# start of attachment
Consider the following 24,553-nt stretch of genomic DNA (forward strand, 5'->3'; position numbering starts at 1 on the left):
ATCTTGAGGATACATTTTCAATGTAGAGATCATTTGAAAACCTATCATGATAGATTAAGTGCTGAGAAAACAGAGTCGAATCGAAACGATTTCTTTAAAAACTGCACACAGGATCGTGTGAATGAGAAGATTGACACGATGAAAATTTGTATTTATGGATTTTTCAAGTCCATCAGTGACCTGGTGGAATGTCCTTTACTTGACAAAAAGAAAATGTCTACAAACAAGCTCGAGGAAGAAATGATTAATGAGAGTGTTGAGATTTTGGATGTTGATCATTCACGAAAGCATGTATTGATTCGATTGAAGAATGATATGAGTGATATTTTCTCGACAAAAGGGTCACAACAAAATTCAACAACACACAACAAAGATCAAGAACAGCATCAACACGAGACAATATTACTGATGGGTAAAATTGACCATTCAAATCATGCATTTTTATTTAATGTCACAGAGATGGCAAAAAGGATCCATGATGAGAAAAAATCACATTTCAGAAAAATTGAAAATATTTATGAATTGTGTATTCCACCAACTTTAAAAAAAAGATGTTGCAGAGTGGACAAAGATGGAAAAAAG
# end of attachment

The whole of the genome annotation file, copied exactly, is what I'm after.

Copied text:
Consider the following 24,553-nt stretch of genomic DNA (forward strand, 5'->3'; position numbering starts at 1 on the left):
ATCTTGAGGATACATTTTCAATGTAGAGATCATTTGAAAACCTATCATGATAGATTAAGTGCTGAGAAAACAGAGTCGAATCGAAACGATTTCTTTAAAAACTGCACACAGGATCGTGTGAATGAGAAGATTGACACGATGAAAATTTGTATTTATGGATTTTTCAAGTCCATCAGTGACCTGGTGGAATGTCCTTTACTTGACAAAAAGAAAATGTCTACAAACAAGCTCGAGGAAGAAATGATTAATGAGAGTGTTGAGATTTTGGATGTTGATCATTCACGAAAGCATGTATTGATTCGATTGAAGAATGATATGAGTGATATTTTCTCGACAAAAGGGTCACAACAAAATTCAACAACACACAACAAAGATCAAGAACAGCATCAACACGAGACAATATTACTGATGGGTAAAATTGACCATTCAAATCATGCATTTTTATTTAATGTCACAGAGATGGCAAAAAGGATCCATGATGAGAAAAAATCACATTTCAGAAAAATTGAAAATATTTATGAATTGTGTATTCCACCAACTTTAAAAAAAAGATGTTGCAGAGTGGACAAAGATGGAAAAAAG